Coursera is one of the top companies in the field of educational technology, offering massive, open online courses by partnering with renowned institutions of higher learning. Every day, the Coursera engineering team faces complex technical and infrastructural challenges, requiring strong problem-solving skills and a keen awareness of the development landscape.
Like many other tech companies, Coursera has embraced GraphQL and is currently working to migrate nearly all of its client data access to GraphQL by the end of 2017. How did the Coursera team arrive at this decision, and what were the steps along the technical journey that led to this point?
As the team and the catalog grew, the shortcomings of this approach quickly became evident. For one, the number of courses grew rapidly, from roughly 10 to more than 1,500. This required downloading a megabyte of JSON to display only a dozen courses on the home page. More significantly, the product needs were changing over time.
The initial monolithic API couldn't sufficiently handle new features, such as premium course certificates, specializations and multi-university course collaborations. In some cases, these features violated the API's core assumptions: for example, that each course would have only one university as a partner. Finally, the growing size of the engineering team meant that developers, particularly on the back end, were continually stepping on each others' toes, creating merge conflicts as they tried to add new features.
From this initial experience, the Coursera team learned that scalability is a very important consideration, especially for small companies that grow extremely quickly. Making an application scalable must be accomplished in several different dimensions: the number of queries per second, the size of the data set, the size of the engineering team and the number of distinct types in the application's ontology.
In search of a better type system, Coursera next chose to work with microservices using Scala and the Play framework. Developers found Scala's static typing system appealing, but Play's flexibility was actually counterproductive. The control that Play allowed over assets such as headers, body parsing and query parameters was more than the engineering team needed or wanted.
Meanwhile, Coursera realized that many of its users were accessing the website from outside the United States, using mobile phones with 2G or 3G connections. As such, developers had two main requirements for the API: It needed to minimize the amount of data transferred to benefit these bandwidth-constrained users, and it needed to minimize the number of round trips required to retrieve the data.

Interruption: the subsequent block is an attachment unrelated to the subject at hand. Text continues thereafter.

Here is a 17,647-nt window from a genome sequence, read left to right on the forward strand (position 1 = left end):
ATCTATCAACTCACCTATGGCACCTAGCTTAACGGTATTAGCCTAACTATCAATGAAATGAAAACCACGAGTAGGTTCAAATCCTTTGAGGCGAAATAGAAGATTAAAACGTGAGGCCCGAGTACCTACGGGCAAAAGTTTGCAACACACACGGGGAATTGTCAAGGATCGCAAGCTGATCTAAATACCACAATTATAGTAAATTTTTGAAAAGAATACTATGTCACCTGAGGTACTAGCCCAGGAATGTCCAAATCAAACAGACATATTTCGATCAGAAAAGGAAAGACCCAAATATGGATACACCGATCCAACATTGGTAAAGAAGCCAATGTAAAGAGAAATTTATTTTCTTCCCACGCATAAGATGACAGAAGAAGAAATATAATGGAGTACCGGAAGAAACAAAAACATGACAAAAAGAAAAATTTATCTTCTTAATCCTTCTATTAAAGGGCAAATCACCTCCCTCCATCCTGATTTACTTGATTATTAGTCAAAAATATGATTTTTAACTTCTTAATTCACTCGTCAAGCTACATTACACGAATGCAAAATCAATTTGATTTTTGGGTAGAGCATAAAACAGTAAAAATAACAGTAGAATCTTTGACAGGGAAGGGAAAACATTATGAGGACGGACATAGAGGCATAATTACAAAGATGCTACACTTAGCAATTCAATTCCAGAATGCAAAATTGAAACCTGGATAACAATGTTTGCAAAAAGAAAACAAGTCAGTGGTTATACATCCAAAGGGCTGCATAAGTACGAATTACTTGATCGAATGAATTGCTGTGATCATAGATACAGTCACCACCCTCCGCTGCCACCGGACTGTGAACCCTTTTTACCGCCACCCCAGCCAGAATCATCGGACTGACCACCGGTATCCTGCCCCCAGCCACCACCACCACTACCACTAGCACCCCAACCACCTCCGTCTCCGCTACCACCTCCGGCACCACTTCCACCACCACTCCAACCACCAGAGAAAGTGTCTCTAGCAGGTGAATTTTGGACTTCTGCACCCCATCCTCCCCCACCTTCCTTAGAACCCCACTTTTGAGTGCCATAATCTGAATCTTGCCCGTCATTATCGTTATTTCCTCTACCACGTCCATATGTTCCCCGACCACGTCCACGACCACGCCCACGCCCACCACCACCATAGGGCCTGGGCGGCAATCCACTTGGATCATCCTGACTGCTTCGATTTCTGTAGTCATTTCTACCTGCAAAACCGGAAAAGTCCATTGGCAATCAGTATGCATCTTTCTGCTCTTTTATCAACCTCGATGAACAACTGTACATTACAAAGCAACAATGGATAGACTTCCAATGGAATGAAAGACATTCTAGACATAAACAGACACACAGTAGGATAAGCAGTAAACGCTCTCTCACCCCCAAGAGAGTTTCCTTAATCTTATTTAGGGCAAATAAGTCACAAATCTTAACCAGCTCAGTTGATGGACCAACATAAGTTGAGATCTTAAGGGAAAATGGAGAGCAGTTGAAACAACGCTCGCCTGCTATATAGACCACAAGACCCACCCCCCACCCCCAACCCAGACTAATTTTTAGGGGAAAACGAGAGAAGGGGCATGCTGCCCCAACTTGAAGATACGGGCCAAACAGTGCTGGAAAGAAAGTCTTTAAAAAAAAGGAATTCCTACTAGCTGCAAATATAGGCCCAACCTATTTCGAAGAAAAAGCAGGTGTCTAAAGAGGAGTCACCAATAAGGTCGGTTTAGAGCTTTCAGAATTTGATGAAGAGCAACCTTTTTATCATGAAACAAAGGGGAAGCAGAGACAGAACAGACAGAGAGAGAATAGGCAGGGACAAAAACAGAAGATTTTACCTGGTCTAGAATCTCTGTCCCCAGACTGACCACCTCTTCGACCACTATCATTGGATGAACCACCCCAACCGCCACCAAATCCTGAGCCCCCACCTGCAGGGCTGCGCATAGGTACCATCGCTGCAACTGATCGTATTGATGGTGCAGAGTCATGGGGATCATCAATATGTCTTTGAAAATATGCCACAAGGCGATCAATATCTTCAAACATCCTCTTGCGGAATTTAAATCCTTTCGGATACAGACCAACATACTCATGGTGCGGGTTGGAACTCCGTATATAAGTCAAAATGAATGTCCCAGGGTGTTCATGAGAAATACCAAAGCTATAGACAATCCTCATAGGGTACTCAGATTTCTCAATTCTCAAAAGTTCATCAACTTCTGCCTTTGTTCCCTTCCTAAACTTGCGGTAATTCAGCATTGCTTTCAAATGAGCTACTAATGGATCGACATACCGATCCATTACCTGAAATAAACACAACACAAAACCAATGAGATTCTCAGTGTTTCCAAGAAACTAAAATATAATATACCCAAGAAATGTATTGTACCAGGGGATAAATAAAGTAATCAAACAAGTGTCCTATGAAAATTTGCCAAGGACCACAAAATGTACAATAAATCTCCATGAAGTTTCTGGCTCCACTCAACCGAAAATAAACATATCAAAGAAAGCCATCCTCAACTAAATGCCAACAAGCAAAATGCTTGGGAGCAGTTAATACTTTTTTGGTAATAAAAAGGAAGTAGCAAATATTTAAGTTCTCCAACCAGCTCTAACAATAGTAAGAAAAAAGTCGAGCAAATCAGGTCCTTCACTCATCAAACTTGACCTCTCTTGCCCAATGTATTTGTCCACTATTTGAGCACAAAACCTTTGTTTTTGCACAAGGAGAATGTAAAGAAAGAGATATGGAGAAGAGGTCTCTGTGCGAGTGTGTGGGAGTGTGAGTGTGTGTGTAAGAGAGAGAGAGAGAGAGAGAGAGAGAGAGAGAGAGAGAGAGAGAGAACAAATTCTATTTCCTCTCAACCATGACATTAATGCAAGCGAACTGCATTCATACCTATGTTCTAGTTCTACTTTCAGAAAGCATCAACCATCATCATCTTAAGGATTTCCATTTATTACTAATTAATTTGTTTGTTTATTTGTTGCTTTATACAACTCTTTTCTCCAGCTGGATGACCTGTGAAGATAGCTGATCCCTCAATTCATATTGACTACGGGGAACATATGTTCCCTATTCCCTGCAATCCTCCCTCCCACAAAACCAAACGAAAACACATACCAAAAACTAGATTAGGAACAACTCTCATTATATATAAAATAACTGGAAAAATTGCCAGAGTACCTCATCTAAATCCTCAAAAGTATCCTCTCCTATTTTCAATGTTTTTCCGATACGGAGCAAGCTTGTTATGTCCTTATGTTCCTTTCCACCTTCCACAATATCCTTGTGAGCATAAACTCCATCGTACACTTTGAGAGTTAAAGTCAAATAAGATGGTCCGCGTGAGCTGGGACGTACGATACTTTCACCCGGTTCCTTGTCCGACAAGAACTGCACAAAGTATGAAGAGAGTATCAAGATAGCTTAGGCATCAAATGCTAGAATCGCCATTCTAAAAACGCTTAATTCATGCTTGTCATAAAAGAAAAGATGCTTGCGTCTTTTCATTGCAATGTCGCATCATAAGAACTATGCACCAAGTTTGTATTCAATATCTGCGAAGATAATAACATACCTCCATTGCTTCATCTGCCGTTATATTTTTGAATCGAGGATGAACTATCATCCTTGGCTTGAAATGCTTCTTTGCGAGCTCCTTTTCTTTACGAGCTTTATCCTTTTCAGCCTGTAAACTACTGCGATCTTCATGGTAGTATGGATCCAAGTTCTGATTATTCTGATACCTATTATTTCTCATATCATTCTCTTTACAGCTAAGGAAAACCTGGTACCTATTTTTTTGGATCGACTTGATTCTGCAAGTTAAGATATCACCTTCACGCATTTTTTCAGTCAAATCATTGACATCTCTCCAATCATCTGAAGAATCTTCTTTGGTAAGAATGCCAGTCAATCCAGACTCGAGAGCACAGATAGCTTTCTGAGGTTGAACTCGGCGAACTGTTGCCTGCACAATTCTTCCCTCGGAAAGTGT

After formulating these two requirements, the Coursera team found itself faced with a choice of two mutually exclusive options. The first was to use "experience-based APIs," in which each "experience" on the website, from the homepage to the course catalog to the course description page, uses a different API that is perfectly matched to that experience. This idea fit the requirements, but developers were reluctant to use it for two reasons: It would couple the API implementation and the client views tightly together, and it would be a resource-intensive project that might be too much for a startup with limited engineering resources. The second option was to build a single, queryable API. Every "experience" can query the API in different ways to receive the data that it requires. As the Coursera team contemplated this second option, it realized that what it really wanted to use was a database.
In 2014, the Coursera team began to build Naptime, its own framework for writing REST APIs. Naptime gave developers the power to perform three of the most important operations in relational algebra to allow users to query the Coursera database: projection, selection and join. Soon after Naptime went live at Coursera, developers began to voluntarily switch over from using the stock Play framework APIs, rapidly adopting the new framework.
However, a number of problems still remained after implementing Naptime. For one, data about related resources was sent as a flattened list, which made it difficult for clients to work with. In addition, as APIs and products changed over time, the URL syntax became fairly cumbersome for developers to maintain, with extra fields sometimes remaining in the URL.
Because GraphQL queries are easy to read, modify and maintain, the Coursera team turned to GraphQL to supplement some of these weaknesses. Today, the Coursera architecture includes dozens of microservices, each handling a different subset of the platform, from profiles to enrollments to the course catalog. To navigate between these various microservices, developers have introduced a GraphQL assembler service with a unified schema that talks to each service and aggregates the data that it receives in response.
Throughout this technical evolution, the Coursera team has learned several valuable lessons: